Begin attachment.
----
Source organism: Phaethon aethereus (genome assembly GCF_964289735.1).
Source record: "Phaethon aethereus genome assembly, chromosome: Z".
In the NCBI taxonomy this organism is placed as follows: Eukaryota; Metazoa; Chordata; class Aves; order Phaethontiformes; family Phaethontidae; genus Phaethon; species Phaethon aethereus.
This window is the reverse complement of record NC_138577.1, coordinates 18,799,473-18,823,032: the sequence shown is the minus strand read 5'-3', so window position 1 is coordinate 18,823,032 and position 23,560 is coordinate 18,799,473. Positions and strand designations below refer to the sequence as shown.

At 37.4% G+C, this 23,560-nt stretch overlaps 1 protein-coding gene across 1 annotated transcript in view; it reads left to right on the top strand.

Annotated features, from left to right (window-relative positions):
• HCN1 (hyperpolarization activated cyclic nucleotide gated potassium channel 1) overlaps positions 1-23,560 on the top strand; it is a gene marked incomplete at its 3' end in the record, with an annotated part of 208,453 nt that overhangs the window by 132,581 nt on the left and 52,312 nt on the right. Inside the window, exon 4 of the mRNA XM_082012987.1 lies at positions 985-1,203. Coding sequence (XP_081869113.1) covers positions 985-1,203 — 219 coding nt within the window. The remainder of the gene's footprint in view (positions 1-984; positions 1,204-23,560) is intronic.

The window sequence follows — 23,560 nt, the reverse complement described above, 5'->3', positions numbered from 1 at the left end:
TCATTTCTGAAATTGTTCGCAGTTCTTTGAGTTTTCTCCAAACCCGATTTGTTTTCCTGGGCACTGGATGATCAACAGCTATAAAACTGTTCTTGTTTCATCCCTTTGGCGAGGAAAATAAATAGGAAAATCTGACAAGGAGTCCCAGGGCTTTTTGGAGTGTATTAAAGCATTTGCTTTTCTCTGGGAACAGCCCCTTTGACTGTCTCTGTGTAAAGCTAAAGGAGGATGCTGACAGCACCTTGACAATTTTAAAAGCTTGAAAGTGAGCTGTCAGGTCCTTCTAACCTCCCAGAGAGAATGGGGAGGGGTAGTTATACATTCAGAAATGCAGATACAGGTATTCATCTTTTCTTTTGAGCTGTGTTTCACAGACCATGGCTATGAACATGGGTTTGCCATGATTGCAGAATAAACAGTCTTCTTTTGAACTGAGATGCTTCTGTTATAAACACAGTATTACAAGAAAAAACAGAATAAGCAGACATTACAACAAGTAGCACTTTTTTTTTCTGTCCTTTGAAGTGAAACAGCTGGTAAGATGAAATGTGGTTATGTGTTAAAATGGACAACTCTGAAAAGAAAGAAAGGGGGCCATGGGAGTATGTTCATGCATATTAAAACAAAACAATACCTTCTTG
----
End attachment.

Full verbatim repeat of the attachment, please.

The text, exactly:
Source organism: Phaethon aethereus (genome assembly GCF_964289735.1).
Source record: "Phaethon aethereus genome assembly, chromosome: Z".
In the NCBI taxonomy this organism is placed as follows: Eukaryota; Metazoa; Chordata; class Aves; order Phaethontiformes; family Phaethontidae; genus Phaethon; species Phaethon aethereus.
This window is the reverse complement of record NC_138577.1, coordinates 18,799,473-18,823,032: the sequence shown is the minus strand read 5'-3', so window position 1 is coordinate 18,823,032 and position 23,560 is coordinate 18,799,473. Positions and strand designations below refer to the sequence as shown.

At 37.4% G+C, this 23,560-nt stretch overlaps 1 protein-coding gene across 1 annotated transcript in view; it reads left to right on the top strand.

Annotated features, from left to right (window-relative positions):
• HCN1 (hyperpolarization activated cyclic nucleotide gated potassium channel 1) overlaps positions 1-23,560 on the top strand; it is a gene marked incomplete at its 3' end in the record, with an annotated part of 208,453 nt that overhangs the window by 132,581 nt on the left and 52,312 nt on the right. Inside the window, exon 4 of the mRNA XM_082012987.1 lies at positions 985-1,203. Coding sequence (XP_081869113.1) covers positions 985-1,203 — 219 coding nt within the window. The remainder of the gene's footprint in view (positions 1-984; positions 1,204-23,560) is intronic.

The window sequence follows — 23,560 nt, the reverse complement described above, 5'->3', positions numbered from 1 at the left end:
TCATTTCTGAAATTGTTCGCAGTTCTTTGAGTTTTCTCCAAACCCGATTTGTTTTCCTGGGCACTGGATGATCAACAGCTATAAAACTGTTCTTGTTTCATCCCTTTGGCGAGGAAAATAAATAGGAAAATCTGACAAGGAGTCCCAGGGCTTTTTGGAGTGTATTAAAGCATTTGCTTTTCTCTGGGAACAGCCCCTTTGACTGTCTCTGTGTAAAGCTAAAGGAGGATGCTGACAGCACCTTGACAATTTTAAAAGCTTGAAAGTGAGCTGTCAGGTCCTTCTAACCTCCCAGAGAGAATGGGGAGGGGTAGTTATACATTCAGAAATGCAGATACAGGTATTCATCTTTTCTTTTGAGCTGTGTTTCACAGACCATGGCTATGAACATGGGTTTGCCATGATTGCAGAATAAACAGTCTTCTTTTGAACTGAGATGCTTCTGTTATAAACACAGTATTACAAGAAAAAACAGAATAAGCAGACATTACAACAAGTAGCACTTTTTTTTTCTGTCCTTTGAAGTGAAACAGCTGGTAAGATGAAATGTGGTTATGTGTTAAAATGGACAACTCTGAAAAGAAAGAAAGGGGGCCATGGGAGTATGTTCATGCATATTAAAACAAAACAATACCTTCTTG